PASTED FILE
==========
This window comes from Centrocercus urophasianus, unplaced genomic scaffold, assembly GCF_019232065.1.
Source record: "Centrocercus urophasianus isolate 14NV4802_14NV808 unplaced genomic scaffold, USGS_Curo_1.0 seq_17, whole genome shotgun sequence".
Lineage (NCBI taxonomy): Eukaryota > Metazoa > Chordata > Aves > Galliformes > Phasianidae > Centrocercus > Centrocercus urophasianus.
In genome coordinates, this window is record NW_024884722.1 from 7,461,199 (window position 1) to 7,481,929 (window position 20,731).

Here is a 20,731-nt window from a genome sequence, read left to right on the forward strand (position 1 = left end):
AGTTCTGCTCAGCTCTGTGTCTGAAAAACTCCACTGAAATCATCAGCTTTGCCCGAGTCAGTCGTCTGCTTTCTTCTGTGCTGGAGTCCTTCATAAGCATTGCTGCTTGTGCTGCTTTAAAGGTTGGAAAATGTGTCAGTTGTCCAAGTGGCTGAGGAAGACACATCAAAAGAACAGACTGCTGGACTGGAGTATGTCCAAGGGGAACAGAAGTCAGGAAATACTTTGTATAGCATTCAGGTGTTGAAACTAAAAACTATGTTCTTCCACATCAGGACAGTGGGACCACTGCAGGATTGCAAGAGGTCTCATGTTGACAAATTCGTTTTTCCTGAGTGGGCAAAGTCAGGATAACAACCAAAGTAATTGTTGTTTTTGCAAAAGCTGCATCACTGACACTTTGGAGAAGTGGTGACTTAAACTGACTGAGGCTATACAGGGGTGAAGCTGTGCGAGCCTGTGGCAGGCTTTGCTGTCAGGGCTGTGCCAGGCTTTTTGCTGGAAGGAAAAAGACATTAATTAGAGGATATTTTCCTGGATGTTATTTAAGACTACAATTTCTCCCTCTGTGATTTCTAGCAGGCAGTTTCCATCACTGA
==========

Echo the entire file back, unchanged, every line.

This window comes from Centrocercus urophasianus, unplaced genomic scaffold, assembly GCF_019232065.1.
Source record: "Centrocercus urophasianus isolate 14NV4802_14NV808 unplaced genomic scaffold, USGS_Curo_1.0 seq_17, whole genome shotgun sequence".
Lineage (NCBI taxonomy): Eukaryota > Metazoa > Chordata > Aves > Galliformes > Phasianidae > Centrocercus > Centrocercus urophasianus.
In genome coordinates, this window is record NW_024884722.1 from 7,461,199 (window position 1) to 7,481,929 (window position 20,731).

Here is a 20,731-nt window from a genome sequence, read left to right on the forward strand (position 1 = left end):
AGTTCTGCTCAGCTCTGTGTCTGAAAAACTCCACTGAAATCATCAGCTTTGCCCGAGTCAGTCGTCTGCTTTCTTCTGTGCTGGAGTCCTTCATAAGCATTGCTGCTTGTGCTGCTTTAAAGGTTGGAAAATGTGTCAGTTGTCCAAGTGGCTGAGGAAGACACATCAAAAGAACAGACTGCTGGACTGGAGTATGTCCAAGGGGAACAGAAGTCAGGAAATACTTTGTATAGCATTCAGGTGTTGAAACTAAAAACTATGTTCTTCCACATCAGGACAGTGGGACCACTGCAGGATTGCAAGAGGTCTCATGTTGACAAATTCGTTTTTCCTGAGTGGGCAAAGTCAGGATAACAACCAAAGTAATTGTTGTTTTTGCAAAAGCTGCATCACTGACACTTTGGAGAAGTGGTGACTTAAACTGACTGAGGCTATACAGGGGTGAAGCTGTGCGAGCCTGTGGCAGGCTTTGCTGTCAGGGCTGTGCCAGGCTTTTTGCTGGAAGGAAAAAGACATTAATTAGAGGATATTTTCCTGGATGTTATTTAAGACTACAATTTCTCCCTCTGTGATTTCTAGCAGGCAGTTTCCATCACTGA